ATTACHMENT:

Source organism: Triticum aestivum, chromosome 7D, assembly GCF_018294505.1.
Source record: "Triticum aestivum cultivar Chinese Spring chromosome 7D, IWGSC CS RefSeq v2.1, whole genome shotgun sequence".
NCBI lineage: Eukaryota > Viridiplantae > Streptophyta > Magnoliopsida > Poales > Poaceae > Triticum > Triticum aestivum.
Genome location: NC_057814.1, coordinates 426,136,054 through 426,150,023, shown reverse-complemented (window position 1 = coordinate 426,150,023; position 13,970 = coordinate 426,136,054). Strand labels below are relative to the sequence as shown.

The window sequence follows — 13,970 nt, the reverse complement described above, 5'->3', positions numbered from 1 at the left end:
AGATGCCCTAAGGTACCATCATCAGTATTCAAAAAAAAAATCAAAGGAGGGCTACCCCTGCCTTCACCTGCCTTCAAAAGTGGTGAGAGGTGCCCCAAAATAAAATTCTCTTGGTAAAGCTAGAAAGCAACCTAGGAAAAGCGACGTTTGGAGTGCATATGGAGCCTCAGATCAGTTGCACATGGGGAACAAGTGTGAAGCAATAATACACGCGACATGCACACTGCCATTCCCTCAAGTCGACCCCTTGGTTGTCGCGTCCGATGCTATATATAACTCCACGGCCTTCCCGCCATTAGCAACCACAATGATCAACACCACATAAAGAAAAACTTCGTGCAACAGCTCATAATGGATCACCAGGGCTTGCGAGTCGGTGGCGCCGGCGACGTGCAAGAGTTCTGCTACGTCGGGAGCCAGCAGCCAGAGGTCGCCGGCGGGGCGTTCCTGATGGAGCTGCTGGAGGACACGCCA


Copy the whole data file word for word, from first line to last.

Source organism: Triticum aestivum, chromosome 7D, assembly GCF_018294505.1.
Source record: "Triticum aestivum cultivar Chinese Spring chromosome 7D, IWGSC CS RefSeq v2.1, whole genome shotgun sequence".
NCBI lineage: Eukaryota > Viridiplantae > Streptophyta > Magnoliopsida > Poales > Poaceae > Triticum > Triticum aestivum.
Genome location: NC_057814.1, coordinates 426,136,054 through 426,150,023, shown reverse-complemented (window position 1 = coordinate 426,150,023; position 13,970 = coordinate 426,136,054). Strand labels below are relative to the sequence as shown.

The window sequence follows — 13,970 nt, the reverse complement described above, 5'->3', positions numbered from 1 at the left end:
AGATGCCCTAAGGTACCATCATCAGTATTCAAAAAAAAAATCAAAGGAGGGCTACCCCTGCCTTCACCTGCCTTCAAAAGTGGTGAGAGGTGCCCCAAAATAAAATTCTCTTGGTAAAGCTAGAAAGCAACCTAGGAAAAGCGACGTTTGGAGTGCATATGGAGCCTCAGATCAGTTGCACATGGGGAACAAGTGTGAAGCAATAATACACGCGACATGCACACTGCCATTCCCTCAAGTCGACCCCTTGGTTGTCGCGTCCGATGCTATATATAACTCCACGGCCTTCCCGCCATTAGCAACCACAATGATCAACACCACATAAAGAAAAACTTCGTGCAACAGCTCATAATGGATCACCAGGGCTTGCGAGTCGGTGGCGCCGGCGACGTGCAAGAGTTCTGCTACGTCGGGAGCCAGCAGCCAGAGGTCGCCGGCGGGGCGTTCCTGATGGAGCTGCTGGAGGACACGCCA